‘Particle’ robots don’t do much when they’re on their own, but as an oscillating group, they can be useful because they have no need for centralized control. In this Nature video, interlocking bots change their rhythms based on the intensity of a nearby light.
There are more swarming robots in the archives, including modular, self-assembling robots from EPFL and MIT, A Swarm of Nano Quadrotors, and Can A Thousand Tiny Swarming Robots Outsmart Nature?
The researchers say there are some really distinct advantages to this approach. In theory, robots that work in this way could move through a whole host of environments, even places they’ve never been before. Since they don’t need to assess, plan, or strategize, they can be flexible and essentially just muddle through, adapting in real time.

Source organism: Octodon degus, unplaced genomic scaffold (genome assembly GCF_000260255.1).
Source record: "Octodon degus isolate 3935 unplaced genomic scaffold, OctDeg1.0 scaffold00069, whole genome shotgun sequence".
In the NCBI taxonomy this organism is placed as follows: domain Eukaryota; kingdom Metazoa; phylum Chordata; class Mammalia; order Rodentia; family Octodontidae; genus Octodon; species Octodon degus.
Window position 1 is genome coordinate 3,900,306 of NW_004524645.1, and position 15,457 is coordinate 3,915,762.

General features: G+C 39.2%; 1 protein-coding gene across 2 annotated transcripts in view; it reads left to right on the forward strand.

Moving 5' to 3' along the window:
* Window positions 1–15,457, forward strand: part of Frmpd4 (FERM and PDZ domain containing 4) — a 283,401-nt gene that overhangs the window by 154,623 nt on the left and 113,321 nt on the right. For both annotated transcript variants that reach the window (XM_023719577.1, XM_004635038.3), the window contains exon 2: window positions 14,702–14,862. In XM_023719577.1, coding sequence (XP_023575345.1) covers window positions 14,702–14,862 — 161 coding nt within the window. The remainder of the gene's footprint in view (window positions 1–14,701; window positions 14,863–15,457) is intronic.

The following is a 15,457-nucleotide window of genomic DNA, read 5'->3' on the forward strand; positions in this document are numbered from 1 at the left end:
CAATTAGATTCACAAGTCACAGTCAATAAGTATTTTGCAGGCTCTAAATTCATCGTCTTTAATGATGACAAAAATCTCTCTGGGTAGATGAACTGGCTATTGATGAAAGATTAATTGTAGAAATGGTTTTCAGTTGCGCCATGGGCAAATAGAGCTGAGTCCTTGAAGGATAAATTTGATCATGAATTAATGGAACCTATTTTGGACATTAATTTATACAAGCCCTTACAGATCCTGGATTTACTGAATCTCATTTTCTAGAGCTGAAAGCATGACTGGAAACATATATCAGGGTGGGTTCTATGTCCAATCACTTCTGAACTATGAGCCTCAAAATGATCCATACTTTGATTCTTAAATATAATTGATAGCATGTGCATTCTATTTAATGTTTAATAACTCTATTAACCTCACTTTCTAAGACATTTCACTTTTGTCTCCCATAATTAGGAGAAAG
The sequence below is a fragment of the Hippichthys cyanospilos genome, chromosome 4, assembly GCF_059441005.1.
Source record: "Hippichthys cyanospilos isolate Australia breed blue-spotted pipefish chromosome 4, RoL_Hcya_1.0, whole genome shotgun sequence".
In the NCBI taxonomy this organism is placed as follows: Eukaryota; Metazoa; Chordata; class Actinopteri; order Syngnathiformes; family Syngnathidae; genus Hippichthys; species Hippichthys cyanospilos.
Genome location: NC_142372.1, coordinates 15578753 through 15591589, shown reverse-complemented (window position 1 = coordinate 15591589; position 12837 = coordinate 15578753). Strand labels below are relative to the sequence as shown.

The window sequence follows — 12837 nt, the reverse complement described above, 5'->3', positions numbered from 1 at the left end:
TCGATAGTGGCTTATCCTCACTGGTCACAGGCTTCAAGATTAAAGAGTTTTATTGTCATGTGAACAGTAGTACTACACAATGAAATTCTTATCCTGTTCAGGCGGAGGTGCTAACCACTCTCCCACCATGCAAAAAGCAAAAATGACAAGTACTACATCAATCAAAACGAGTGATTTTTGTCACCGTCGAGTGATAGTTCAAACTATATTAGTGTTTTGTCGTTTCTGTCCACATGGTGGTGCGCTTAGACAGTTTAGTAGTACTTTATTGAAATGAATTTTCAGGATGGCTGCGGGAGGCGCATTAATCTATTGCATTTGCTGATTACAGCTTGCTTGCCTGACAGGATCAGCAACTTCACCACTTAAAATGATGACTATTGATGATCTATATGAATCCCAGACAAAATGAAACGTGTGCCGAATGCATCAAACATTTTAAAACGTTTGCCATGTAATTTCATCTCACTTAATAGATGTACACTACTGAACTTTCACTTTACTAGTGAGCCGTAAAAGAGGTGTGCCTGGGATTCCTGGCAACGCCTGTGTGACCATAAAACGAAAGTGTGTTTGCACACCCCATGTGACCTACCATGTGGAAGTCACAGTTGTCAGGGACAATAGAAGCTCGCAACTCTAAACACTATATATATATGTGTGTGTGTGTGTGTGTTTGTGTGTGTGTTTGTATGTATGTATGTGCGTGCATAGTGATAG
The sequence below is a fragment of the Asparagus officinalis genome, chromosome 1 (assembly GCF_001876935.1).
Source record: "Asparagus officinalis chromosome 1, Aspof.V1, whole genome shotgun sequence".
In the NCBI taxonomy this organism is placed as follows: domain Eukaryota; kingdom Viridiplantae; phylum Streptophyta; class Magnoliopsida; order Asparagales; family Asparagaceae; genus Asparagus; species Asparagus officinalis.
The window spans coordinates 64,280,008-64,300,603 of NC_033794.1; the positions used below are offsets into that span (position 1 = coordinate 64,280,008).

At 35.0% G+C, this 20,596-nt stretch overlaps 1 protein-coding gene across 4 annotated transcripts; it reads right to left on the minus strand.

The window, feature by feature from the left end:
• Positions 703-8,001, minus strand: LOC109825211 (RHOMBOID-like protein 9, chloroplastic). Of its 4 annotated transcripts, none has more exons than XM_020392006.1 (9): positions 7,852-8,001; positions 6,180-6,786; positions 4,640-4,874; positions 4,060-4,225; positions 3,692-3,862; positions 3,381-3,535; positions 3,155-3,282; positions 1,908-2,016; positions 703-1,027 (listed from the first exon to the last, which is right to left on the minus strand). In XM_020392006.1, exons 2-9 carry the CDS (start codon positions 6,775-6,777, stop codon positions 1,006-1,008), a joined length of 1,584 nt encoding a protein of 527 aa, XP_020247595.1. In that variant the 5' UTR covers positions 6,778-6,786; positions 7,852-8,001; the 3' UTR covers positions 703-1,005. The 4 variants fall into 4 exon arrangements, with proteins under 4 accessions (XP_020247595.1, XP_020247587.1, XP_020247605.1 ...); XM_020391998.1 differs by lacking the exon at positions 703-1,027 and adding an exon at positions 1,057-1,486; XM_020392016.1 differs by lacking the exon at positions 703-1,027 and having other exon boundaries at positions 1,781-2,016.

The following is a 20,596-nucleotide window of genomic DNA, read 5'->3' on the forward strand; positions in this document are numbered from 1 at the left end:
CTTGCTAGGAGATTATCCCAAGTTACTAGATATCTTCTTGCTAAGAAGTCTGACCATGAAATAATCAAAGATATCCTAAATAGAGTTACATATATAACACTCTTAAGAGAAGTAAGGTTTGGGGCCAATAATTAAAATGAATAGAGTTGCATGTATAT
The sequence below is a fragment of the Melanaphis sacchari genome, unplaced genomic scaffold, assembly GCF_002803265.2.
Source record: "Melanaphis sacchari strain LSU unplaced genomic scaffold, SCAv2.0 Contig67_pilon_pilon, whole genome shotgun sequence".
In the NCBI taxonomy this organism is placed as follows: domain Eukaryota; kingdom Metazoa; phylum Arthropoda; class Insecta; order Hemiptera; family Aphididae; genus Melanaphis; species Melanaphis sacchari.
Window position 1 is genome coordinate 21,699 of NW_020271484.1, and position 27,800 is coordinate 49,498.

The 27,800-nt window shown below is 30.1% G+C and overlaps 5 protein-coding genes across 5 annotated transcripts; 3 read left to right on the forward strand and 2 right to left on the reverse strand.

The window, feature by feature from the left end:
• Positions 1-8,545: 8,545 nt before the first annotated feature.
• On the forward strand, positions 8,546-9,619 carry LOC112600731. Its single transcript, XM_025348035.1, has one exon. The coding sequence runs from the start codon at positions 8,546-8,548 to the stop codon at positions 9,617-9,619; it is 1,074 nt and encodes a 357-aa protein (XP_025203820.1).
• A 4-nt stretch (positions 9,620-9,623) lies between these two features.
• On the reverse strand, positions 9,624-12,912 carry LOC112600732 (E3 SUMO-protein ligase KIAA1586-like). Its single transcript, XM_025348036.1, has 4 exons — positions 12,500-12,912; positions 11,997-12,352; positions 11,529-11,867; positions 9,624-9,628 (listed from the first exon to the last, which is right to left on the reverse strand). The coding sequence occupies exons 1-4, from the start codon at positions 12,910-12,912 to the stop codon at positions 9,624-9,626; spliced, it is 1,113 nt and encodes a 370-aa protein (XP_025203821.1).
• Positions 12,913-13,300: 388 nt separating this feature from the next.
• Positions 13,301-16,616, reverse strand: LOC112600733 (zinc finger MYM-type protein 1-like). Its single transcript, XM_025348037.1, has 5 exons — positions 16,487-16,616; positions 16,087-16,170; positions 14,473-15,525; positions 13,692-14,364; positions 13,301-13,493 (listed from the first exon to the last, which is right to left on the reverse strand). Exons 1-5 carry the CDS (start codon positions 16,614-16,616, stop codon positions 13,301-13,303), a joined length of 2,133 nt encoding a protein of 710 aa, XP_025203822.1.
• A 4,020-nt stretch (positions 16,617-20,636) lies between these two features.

Also, like a cluster of cells, clusters of particle robots don’t need to be organized in a particular structure or shape to work. They can just sort of move as an amorphous blob.